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Is beta-alanine a waste of your money?

Aaron Deere is a sports nutritionist, functional medicine consultant and advanced personal trainer. He is based in London.

What is beta-alanine?
Beta-alanine is a non-essential amino acid, but it’s different to alanine because it is not a proteinogenic amino acid, which means it does not synthesize protein molecules.

Beta-alanine’s key role is that it acts as the rate-limiting precursor of carnosine, with carnosine levels being shown to be directly correlated to the amount of available beta-alanine in the body. This is significant because higher carnosine levels positively impacts exercise performance, specifically because carnisine has a modulating effect upon the accumulation of hydrogen ions (H+) during exercise.

The increase of intercellular H+ ions has been shown to dramatically lower the pH within muscle cells, negatively effecting enzyme function and muscle excitation-contraction coupling events that support continued, high-intensity output. The result is a decrease in muscular performance capacity.

How can I increase beta-alanine levels?
With research suggesting that beta-alanine is the rate-limiting step in the synthesis of carnosine, it has been suggested that supplementation could increase muscle carnosine levels, which would act as a buffer to reduce acidity in working muscles, and so increase athletic performance.

This hypothesis was analysed by review, meta-analysis and randomised controlled trials[1-4] with the evidence suggesting that:
– muscle carnosine concentrations rose by up to as much as 80% following beta-alanine supplementation;
– exercise lasting 60 to 240 seconds was improved;
– exercise lasting more than 240 seconds was improved;
– there was no benefit on exercise lasting less than 60 seconds;
– the median effect of a 2.85% improvement in the outcome of an exercise measure;
– and a median total of 179g (which works out a 6.4g per day over a four-week period, according to the studies in the review) of beta-alanine is required to be supplemented for the effect.

What does all this mean?
The effect of beta-alanine supplementation was predominately measured in the form of exercise capacity. It was found to have little effect on explosive, short-duration sports due to the lack of accumulation of H+ ions as a result of the exercise, but potentially positive effects on high-intensity exercise of a duration in excess of 60 seconds.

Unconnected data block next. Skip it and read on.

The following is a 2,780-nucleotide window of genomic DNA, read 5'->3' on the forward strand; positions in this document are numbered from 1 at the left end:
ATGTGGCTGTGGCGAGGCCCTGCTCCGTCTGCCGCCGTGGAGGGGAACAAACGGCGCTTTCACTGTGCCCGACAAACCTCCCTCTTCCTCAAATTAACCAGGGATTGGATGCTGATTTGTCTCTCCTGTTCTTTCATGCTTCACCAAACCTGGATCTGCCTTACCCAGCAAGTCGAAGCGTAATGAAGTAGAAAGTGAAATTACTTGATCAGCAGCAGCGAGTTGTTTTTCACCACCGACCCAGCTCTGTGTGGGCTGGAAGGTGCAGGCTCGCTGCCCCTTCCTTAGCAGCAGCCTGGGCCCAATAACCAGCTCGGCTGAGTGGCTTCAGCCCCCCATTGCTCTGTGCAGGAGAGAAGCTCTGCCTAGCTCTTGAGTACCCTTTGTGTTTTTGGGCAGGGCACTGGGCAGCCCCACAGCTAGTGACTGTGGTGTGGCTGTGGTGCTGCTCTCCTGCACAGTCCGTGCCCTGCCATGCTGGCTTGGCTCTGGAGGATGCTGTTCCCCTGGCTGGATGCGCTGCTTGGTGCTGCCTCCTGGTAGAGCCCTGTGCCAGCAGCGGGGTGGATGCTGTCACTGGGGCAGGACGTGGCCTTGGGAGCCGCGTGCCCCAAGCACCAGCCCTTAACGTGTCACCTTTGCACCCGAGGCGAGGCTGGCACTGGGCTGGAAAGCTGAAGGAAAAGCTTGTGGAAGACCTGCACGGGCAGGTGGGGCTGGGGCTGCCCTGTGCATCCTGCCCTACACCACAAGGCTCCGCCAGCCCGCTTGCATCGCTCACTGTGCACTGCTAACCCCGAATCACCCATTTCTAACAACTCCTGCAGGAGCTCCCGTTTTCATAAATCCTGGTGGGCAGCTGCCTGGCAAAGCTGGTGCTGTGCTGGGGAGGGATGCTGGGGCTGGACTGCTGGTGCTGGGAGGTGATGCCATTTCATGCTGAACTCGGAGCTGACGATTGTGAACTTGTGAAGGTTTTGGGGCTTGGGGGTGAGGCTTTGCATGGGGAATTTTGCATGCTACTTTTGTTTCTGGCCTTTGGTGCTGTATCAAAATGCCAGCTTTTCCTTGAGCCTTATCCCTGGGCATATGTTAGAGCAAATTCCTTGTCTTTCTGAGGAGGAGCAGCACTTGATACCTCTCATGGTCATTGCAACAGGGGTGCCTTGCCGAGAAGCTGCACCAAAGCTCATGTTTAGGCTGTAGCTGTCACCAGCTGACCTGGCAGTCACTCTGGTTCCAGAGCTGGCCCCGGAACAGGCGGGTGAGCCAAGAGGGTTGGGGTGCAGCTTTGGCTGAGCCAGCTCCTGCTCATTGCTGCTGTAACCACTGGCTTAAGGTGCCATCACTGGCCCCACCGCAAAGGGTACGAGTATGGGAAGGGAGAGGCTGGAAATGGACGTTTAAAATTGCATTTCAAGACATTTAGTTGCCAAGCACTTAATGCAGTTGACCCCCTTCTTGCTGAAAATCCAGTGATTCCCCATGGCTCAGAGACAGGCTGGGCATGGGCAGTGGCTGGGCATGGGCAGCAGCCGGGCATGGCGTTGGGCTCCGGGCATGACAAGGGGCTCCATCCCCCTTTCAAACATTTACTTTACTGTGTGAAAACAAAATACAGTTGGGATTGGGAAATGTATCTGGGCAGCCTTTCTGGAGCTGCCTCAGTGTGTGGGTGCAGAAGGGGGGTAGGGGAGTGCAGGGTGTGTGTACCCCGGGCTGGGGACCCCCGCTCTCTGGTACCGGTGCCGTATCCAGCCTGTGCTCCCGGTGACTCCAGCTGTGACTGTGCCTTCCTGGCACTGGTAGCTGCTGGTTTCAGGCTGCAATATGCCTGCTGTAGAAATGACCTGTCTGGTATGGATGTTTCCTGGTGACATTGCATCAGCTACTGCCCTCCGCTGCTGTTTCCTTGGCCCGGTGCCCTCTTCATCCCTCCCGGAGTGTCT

Beta-alanine was also shown to be the most beneficial form of supplementation to raise muscle carnosine levels, because when intact carnosine was used it was found most of it was broken down in the gastrointestinal tract into its constituent amino acids, beta-alanine and histidine, with these two amino acids then converted back into carnosine within the muscle. This process resulted in a lower level of muscle carnosine when compared with beta-alanine supplementation.

Studies looking at the effects of beta-alanine supplementation are often inherently difficult to blind, due to participants often suffering from paraesthesia, which is the clinical name for the tingling or prickling sensation that accompanies intake. The paraesthesia normally results in a neuropathic sensation of pain, often occurring when doses exceed more than 10mg per kilogram of bodyweight.

Who should take beta-alanine?
Beta-alanine has been shown to impart beneficial effects on activities lasting more than 60 seconds in duration. It would be a useful supplement for high-volume and longer-duration activities, such as middle to long distance running and metabolic conditioning workouts, which have sets with a total time under tension that exceeds 60 seconds.

When do I take it and how much do I need?
The research is yet to identify an exact dose-response for beta-alanine in terms of bodyweight, but it is clear loading phases resulted in greater increases in muscle carnosine levels.

Research has shown that doses between 3.2g and 6.4g per day significantly boost carnosine levels and resulted in improved performance. Loading phases of two to four weeks have been shown to be sufficient to significantly elevate muscle carnosine levels and a maintenance dose of 1.2g of beta-alanine per day was most effective for keeping carnosine levels elevated 30% to 50% above baseline, the degree correlated to effectively promoting performance.

1 CULBERTSON, J.Y., KREIDER, R.B., GREENWOOD, M. and COOKE, M., 2010. Effects of beta-alanine on muscle carnosine and exercise performance: a review of the current literature. Nutrients, 2(1), pp. 75-98.
2 CHUNG, W., SHAW, G., ANDERSON, M.E., PYNE, D.B., SAUNDERS, P.U., BISHOP, D.J. and BURKE, L.M., 2012. Effect of 10 week Beta-alanine supplementation on competition and training performance in elite swimmers. Nutrients, 4(10), pp. 1441-1453.
3 HOBSON, R.M., SAUNDERS, B., BALL, G., HARRIS, R. and SALE, C., 2012. Effects of beta-alanine supplementation on exercise performance: a meta-analysis. Amino acids, 43(1), pp. 25-37.
4 SALE, C., SAUNDERS, B. and HARRIS, R.C., 2010. Effect of beta-alanine supplementation on muscle carnosine concentrations and exercise performance. Amino acids, 39(2), pp. 321-333.